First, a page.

Mindfulness teaches people to respond to their thoughts without judgment and promotes a state of being in which the person is present in their thoughts, feelings and body. Mindfulness also teaches acceptance and self-compassion, which can be key in combating negative thoughts and feelings.

Mindfulness can be helpful in the treatment of eating disorders, particularly in addressing the feelings of shame and guilt that often accompany an eating disorder. Mindfulness, as an addition to treatment for eating disorders, can also be effective in the development of skills relating to emotional regulation, distress tolerance and personal relationships.


Kinesiology is the study of energy balancing and human movement and has its roots in anatomy and physiology.

Kinesiology proposes that the body has innate healing energy that flows through the body. Sometimes the body needs a little help or readjustment to release this energy, as it may become blocked. Kinesiology works to balance this energy through addressing the physical and emotional stressors that can cause this ‘blockage.’

As an additional treatment for people with eating disorders, kinesiology can help identify areas in which the person is nutritionally lacking, target emotional issues, relieve pain and increase mental and physical coordination.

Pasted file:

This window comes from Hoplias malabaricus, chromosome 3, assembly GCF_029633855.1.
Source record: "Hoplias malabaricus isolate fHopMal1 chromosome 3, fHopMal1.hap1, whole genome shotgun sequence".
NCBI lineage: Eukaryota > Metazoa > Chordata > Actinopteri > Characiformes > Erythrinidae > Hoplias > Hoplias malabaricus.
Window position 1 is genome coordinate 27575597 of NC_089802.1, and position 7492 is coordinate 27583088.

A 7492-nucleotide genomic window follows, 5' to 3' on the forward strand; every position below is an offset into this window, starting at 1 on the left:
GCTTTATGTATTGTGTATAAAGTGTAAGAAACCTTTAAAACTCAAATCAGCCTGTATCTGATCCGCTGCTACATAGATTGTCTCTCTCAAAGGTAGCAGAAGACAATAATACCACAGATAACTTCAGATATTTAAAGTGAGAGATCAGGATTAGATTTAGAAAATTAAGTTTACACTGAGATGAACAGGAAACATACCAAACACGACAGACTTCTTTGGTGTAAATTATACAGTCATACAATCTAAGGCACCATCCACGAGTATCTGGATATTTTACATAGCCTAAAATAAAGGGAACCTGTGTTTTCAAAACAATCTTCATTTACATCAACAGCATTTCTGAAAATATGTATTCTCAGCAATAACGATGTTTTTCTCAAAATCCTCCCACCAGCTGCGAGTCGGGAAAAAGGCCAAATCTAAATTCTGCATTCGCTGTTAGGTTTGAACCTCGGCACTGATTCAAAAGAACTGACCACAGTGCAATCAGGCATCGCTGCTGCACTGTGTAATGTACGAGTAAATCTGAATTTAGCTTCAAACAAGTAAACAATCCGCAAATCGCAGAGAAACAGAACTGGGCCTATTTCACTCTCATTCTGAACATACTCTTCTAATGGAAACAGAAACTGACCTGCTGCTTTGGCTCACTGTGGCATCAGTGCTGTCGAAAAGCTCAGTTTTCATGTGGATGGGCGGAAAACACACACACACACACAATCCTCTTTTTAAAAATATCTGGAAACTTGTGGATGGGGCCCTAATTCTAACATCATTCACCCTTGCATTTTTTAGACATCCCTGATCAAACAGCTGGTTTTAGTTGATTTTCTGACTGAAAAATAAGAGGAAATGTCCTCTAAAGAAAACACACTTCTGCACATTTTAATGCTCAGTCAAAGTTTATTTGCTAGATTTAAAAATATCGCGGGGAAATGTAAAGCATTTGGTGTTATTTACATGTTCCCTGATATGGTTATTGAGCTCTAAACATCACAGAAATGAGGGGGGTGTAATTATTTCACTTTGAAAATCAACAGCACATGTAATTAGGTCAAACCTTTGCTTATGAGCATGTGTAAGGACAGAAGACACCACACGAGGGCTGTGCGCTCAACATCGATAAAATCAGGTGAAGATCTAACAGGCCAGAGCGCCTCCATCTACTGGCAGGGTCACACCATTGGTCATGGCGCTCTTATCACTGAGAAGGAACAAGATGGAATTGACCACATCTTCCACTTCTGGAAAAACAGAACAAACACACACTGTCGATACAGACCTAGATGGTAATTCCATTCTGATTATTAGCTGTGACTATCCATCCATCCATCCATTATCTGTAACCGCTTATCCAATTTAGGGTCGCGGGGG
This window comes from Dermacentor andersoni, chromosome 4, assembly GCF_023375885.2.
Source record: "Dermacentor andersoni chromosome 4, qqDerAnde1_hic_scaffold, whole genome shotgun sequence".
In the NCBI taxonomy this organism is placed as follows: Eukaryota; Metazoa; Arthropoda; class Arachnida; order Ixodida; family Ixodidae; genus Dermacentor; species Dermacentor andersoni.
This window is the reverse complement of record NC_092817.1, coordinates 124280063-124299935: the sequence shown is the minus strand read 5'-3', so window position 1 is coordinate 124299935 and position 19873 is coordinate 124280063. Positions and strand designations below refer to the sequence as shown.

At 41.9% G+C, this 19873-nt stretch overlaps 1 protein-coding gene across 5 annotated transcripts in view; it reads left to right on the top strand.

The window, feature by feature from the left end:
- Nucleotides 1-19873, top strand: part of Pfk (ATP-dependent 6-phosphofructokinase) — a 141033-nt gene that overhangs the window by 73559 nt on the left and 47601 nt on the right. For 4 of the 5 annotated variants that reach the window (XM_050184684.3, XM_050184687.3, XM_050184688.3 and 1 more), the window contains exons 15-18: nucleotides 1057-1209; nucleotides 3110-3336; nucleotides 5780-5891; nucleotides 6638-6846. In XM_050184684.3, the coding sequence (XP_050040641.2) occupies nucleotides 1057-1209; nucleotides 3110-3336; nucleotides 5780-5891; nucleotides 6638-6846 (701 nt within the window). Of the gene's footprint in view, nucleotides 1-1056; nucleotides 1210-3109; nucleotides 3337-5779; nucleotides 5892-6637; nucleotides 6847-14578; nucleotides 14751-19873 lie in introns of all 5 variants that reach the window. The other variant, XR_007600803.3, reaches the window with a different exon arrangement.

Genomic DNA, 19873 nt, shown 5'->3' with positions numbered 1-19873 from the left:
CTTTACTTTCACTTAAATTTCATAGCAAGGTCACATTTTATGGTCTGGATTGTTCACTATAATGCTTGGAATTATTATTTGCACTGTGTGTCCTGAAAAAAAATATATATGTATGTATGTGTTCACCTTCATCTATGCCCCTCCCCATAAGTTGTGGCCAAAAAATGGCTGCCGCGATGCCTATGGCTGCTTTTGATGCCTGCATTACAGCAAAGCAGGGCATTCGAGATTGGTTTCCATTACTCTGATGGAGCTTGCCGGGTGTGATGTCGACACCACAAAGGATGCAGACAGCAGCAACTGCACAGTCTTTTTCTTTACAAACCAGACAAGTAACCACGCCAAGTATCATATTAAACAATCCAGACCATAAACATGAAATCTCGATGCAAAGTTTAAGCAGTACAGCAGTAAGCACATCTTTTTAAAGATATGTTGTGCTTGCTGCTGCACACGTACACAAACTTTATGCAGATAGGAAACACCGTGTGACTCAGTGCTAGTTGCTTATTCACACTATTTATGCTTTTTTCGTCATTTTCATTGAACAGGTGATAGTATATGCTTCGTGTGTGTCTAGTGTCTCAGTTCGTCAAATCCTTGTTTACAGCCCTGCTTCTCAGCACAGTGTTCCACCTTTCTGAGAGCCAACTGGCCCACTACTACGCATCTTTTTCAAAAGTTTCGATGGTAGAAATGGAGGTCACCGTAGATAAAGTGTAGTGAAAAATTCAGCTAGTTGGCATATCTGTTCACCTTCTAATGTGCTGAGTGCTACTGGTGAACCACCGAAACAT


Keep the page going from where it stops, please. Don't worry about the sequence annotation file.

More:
Acupuncture is a natural form of Traditional Chinese Medicine that dates back thousands of years. It is a very popular form of treatment today. Acupuncture involves inserting fine, sterile needles into specific sites (acupuncture points) along the body.

Acupuncture focuses on both the prevention and treatment of illnesses and maintaining general good health.

Acupuncture can be effective in the treatment of eating disorders as it provides drug-free pain relief and takes a holistic approach to healing addressing physical, psychological and emotional signs.

Choosing a practitioner for additional treatment approaches

If you are interested in one of the above additional treatment approaches, it is a good idea to check that your desired practitioner is registered with a professional body. You should also check whether they have had any experience in working with people with eating disorders.